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Newly discovered asteroid just misses Earth

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Abraxas
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« on: August 31, 2016, 08:57:47 pm »

Newly discovered asteroid just misses Earth
Posted on Wednesday, 31 August, 2016




Detecting asteroids far in advance can be quite a challenge. Image Credit: NASA
An asteroid that was discovered only last week narrowly missed hitting the planet a few hours later.
NASA has long been on the lookout for killer asteroids, but even with astronomers all over the world working to detect and map the trajectories of potentially dangerous space rocks, finding every single one of these in advance is more or less an impossible task.

The reality of this became ever more evident at the weekend when an asteroid called 2016 QA2 missed the Earth by a quarter of the distance to the moon mere hours after it was first detected.

Its highly unusual orbit made it particularly difficult to spot, as did its relatively small size.

While in this case the damage caused would have been minimal even if the object had collided with our planet, this unexpected near-miss brings in to focus just how vulnerable we actually are and that, despite our best efforts, we may not always be able to see an incoming asteroid far in advance.

NASA is currently aiming to detect 90 percent of all asteroids 450ft in size or larger by 2020 but as things stand, a lack of telescopes and manpower means that it is nowhere near achieving that goal.

That said however, the chances of the Earth actually being hit by an apocalyptic asteroid anytime soon are thankfully very small indeed.
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Abraxas
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« Reply #1 on: August 31, 2016, 09:00:10 pm »

Earth Just Narrowly Missed Getting Hit by an Asteroid

​The asteroid missed the Earth by less than a quarter of the distance to the Moon.

Getty
By Avery Thompson
Aug 30, 2016




On Saturday, astronomers discovered a new asteroid, just a few hours before it almost hit us.

The asteroid is called 2016 QA2, and it missed the Earth by less than a quarter of the distance to the moon. That puts it about three times as far away from Earth as our farthest satellites. And we never saw it coming.
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So how did 2016 QA2 sneak up on us like that? For this particular asteroid, the answer seems to be that it has a very peculiar orbit. It's highly elliptical, which means it can usually be found hanging out by either Mars or Venus, but rarely ends up near Earth.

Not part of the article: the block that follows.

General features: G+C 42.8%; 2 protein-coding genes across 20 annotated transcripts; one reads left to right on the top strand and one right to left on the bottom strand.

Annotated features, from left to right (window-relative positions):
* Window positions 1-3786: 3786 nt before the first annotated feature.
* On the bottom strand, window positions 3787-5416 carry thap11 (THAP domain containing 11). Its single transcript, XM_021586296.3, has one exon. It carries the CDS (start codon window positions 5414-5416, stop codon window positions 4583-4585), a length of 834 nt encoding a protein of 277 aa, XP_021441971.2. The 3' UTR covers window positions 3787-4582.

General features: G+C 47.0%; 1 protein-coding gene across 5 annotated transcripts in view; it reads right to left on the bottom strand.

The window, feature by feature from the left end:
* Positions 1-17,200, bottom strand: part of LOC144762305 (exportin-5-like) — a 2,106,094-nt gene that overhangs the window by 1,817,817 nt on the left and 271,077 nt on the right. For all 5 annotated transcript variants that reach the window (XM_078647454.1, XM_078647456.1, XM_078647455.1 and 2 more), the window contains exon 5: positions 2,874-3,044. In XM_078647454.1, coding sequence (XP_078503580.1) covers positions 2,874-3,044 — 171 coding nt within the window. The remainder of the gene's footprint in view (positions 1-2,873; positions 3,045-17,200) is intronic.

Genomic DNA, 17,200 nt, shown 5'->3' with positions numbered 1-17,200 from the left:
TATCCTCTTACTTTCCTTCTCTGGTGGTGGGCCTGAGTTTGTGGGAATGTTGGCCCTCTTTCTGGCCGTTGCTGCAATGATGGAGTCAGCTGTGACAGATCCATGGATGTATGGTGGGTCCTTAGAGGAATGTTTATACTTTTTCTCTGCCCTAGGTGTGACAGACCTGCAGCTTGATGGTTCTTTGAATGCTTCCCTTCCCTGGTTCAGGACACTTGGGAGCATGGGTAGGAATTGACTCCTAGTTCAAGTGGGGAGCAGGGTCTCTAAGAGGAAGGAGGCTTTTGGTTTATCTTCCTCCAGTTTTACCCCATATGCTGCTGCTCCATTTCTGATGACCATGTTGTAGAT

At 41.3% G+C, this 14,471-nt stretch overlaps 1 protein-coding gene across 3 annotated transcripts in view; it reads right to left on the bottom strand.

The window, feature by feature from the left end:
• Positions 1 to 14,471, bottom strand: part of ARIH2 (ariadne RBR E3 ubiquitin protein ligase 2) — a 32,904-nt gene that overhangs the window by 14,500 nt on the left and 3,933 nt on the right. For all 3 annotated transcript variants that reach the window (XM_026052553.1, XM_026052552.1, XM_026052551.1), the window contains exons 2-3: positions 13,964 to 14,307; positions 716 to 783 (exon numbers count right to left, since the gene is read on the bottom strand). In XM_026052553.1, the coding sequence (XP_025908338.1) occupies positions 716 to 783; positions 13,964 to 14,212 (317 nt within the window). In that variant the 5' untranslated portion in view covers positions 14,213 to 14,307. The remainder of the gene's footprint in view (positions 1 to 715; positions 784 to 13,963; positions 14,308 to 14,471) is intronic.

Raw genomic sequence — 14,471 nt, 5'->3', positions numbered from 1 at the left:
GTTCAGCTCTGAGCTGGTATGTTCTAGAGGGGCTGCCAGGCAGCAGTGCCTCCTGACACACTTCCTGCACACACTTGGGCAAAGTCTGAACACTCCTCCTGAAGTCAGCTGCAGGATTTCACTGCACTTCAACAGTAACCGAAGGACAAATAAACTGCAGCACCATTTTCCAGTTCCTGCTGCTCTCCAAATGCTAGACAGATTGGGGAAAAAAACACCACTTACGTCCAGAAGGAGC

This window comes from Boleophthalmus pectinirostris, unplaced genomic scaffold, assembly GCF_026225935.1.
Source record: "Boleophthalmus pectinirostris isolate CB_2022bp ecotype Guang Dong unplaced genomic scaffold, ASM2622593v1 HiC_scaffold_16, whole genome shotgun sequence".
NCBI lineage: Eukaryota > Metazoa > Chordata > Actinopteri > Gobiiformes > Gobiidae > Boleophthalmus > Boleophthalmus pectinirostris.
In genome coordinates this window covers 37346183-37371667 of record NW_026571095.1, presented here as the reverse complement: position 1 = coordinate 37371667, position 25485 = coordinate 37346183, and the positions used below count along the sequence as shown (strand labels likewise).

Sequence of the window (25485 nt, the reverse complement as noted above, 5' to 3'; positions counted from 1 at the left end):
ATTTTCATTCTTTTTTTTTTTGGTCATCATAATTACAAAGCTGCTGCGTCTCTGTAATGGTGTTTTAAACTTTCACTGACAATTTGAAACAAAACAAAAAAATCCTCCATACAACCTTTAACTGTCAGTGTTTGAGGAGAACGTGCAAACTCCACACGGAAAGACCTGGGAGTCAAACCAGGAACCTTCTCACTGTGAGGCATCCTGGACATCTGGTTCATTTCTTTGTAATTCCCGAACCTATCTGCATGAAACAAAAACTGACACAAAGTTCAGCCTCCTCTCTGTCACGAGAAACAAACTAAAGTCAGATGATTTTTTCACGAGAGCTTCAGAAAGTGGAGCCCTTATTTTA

But another, more worrying reason is that there aren't a lot of people looking for potentially dangerous asteroids. While Congress has tasked NASA with finding 90 percent of asteroids 450 feet or larger by 2020, the agency is nowhere close to that goal. Funding for asteroid detection is very low, and most telescopes that could detect asteroids of this size won't come online for a few more years.
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And even if NASA was on track to meet that goal, they still would have missed 2016 QA2, which is only about 50-100 feet. Asteroids of this size are so small that there's almost nothing we can do to detect them. And they can still cause a lot of damage. The Chelyabinsk asteroid, which exploded over Russia in 2013, damaged multiple buildings and injured over 1500 people. That asteroid was only about 55 feet wide.

As far as asteroids go, we've been pretty lucky. But unless we seriously ramp up our asteroid detection capabilities, it's only a matter of time before something much worse happens.


http://www.popularmechanics.com/space/a22619/earth-narrowly-missed-by-asteroid/
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Abraxas
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« Reply #2 on: August 31, 2016, 09:09:58 pm »

Since when has 35 metres been "huge"? I wouldn't want to be in a city that was hit by such an object but this is not an object that can cause mass extinctions or global devastation. I think the space agencies do extremely well cataloguing the astroids, but of course they will never be able to spot everthing, especially the smaller ones. At the end of the day if an asteroids going to hit, lets just hope its somewhere unpopulated.
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